deployment prep

Deployment Prep 101

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Preparing for Deployment is always a challenge — no matter if this is your first or fifth time. Circumstances change with each deployment, so be sure you cover your bases before you leave.

Starting Your Deployment Off Right

Whether you anticipate those deployment orders or not, when those papers drop, the rush to get ready to leave kicks in for service members and their families.

You have to coordinate with your unit, your family, your school (if enrolled) — and the overwhelming nature of getting everything in your life in order by a certain deadline is sure to feel crushing.

So while you likely know about getting your finances in order and setting up a power of attorney, there are so many other things to line up — and the sooner you complete these must-dos, the more time you can spend just soaking in that time with family and friends.

The Transition

Getting ready for a deployment is challenging — no matter if this is your first or your fifth time. Each deployment brings its own set of issues for you and your family, so be sure to get the support and resources you need to help ease the transition

There are countless DoD- and community-based programs out there to help you prepare for or get through a deployment or deal with the reintegration process.

These support services can assist you during the entire deployment process:

Command Communications — Your command leadership will provide information to you as efficiently as possible through a unit website, email, a toll-free number and/or an automated multimedia communication systems.

Military and Family Support Center — The Department of Defense and each branch of the military provides online information for military families. These websites will tell you about:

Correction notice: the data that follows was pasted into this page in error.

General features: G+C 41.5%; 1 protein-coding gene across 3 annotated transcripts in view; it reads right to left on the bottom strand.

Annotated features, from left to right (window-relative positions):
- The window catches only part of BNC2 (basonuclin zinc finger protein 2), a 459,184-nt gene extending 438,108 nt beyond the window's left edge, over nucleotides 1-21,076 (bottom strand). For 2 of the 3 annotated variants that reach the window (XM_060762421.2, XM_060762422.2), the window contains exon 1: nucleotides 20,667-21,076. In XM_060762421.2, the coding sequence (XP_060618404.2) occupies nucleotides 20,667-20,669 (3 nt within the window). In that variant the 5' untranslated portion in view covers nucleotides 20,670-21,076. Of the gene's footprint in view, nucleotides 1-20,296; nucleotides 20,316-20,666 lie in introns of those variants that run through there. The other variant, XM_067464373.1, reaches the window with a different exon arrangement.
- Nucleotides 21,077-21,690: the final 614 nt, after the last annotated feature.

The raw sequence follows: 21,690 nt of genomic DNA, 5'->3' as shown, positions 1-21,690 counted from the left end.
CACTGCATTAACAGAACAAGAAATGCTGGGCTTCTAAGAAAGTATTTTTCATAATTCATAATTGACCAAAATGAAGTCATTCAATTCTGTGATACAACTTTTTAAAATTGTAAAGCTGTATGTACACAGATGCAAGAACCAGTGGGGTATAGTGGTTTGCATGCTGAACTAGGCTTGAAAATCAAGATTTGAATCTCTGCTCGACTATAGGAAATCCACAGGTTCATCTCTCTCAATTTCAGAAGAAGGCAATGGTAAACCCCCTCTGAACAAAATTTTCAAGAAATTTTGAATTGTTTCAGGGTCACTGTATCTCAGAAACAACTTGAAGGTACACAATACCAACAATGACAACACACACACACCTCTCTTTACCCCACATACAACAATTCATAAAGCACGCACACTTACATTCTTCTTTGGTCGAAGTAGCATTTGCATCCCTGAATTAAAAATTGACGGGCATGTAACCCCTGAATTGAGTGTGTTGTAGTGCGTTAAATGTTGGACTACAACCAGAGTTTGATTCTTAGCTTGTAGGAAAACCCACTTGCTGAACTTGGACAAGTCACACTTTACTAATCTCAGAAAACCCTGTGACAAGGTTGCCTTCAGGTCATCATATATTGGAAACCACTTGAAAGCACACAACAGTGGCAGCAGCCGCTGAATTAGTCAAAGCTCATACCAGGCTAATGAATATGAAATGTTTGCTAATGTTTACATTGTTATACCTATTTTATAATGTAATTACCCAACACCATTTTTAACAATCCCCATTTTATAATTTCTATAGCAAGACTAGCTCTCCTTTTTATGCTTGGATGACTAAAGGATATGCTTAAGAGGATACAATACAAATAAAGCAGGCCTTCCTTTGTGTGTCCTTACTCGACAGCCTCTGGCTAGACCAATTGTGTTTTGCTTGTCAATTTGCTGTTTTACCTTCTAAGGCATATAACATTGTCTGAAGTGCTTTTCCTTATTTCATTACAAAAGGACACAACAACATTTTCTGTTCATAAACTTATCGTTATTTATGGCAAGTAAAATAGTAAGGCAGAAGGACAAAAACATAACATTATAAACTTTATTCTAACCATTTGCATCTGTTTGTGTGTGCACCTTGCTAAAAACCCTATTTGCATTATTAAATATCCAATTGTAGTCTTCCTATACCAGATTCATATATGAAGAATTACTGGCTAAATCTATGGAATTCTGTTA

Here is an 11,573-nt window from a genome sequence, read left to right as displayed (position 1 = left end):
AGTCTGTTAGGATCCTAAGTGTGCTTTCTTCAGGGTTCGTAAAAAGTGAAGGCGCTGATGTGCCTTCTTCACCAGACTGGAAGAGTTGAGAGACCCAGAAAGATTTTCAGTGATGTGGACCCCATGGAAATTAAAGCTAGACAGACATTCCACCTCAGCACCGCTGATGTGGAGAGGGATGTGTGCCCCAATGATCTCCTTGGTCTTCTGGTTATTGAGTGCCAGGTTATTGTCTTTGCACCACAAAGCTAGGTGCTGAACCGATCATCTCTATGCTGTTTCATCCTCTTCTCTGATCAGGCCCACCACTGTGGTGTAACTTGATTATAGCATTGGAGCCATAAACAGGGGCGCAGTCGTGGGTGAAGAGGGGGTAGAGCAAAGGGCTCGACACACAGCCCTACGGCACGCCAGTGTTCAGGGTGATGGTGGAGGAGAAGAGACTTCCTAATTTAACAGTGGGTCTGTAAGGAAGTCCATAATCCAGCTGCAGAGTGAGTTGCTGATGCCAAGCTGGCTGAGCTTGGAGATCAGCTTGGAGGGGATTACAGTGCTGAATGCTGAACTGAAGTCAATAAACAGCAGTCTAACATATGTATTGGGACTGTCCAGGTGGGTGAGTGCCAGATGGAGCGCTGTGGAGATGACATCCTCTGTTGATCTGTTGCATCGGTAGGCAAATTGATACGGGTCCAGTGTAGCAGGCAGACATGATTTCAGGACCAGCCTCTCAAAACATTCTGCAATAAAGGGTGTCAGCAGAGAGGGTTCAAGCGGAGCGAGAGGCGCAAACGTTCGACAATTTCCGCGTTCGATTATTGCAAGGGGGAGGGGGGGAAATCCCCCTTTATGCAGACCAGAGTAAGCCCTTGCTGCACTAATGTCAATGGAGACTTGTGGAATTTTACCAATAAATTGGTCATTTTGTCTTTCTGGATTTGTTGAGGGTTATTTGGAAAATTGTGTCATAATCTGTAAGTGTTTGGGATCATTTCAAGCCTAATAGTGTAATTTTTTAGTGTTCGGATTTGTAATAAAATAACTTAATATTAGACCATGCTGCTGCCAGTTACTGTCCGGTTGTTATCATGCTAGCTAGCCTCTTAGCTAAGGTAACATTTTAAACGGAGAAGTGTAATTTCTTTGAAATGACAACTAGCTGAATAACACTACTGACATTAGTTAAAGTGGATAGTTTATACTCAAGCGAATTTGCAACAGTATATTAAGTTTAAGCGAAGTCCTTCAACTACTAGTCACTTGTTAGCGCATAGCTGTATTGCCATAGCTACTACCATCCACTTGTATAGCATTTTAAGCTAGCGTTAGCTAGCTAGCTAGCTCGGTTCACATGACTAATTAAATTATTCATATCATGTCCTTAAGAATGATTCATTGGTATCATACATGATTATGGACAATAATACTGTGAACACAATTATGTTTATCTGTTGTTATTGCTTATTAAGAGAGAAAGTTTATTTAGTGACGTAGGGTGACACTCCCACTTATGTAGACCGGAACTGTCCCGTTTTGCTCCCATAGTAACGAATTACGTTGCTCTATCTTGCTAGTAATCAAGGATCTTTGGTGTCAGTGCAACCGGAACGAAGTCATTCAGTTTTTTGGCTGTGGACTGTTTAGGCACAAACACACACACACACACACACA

Services such as Military OneSource (specifically the Deployment section), the National Military Family Association , the Office of the Secretary of Defense Reserve Affairs and each of the military branch’s websites

  • Points of contact
  • Links to additional sources of support and opportunities to interact with other military families, such as the Family Readiness System
  • You can register on the Joint Services Support website at www.jointservicessupport.org/ to get information on resources in your state, online forums, eLearning opportunities, local event calendars, and information and referrals on quality-of-life issues.

Family Readiness Activities — Military commands typically host Family Readiness events to help families prepare for and stay strong during and after a deployment.

These Family Readiness events can:

• Prepare service members and families for deployment
• Sustain them during deployment
• Provide information and support for reintegration

At pre-deployment events, you and your spouse will learn about benefits and support, such as:

• Military pay
• Financial readiness
• Family care plans
• Family support through the military

Events during deployment provide information and outreach to family members to help with the impact of separation and connect you with other families going through the deployment. Family and deployment readiness means knowing and using the resources available to you. During a deployment, you may:

• Have financial or legal questions
• Need support for your children
• Have concerns about your emotional well-being
• Want to connect with military families

Military OneSource — This no-cost, 24-hour service is available to all active duty National Guard and Reserve members (regardless of activation status) and their families. Consultants provide information and referrals on a range of issues, and can help military families navigate each stage of the deployment cycle. No-cost counseling sessions are available face-to-face, online, or by phone or video. Visit www.militaryonesource.mil to learn more.

Family Assistance Centers — Family Assistance Centers are located in every state to serve geographically dispersed military families, such as families of members of the reserve component, who may live far from any military installation. They provide information, outreach and referrals to services in your community and serve all active and reserves service members and families. To find the nearest Family Assistance Center, visit www. jointservicessupport.org/spn to use the Resource Finder.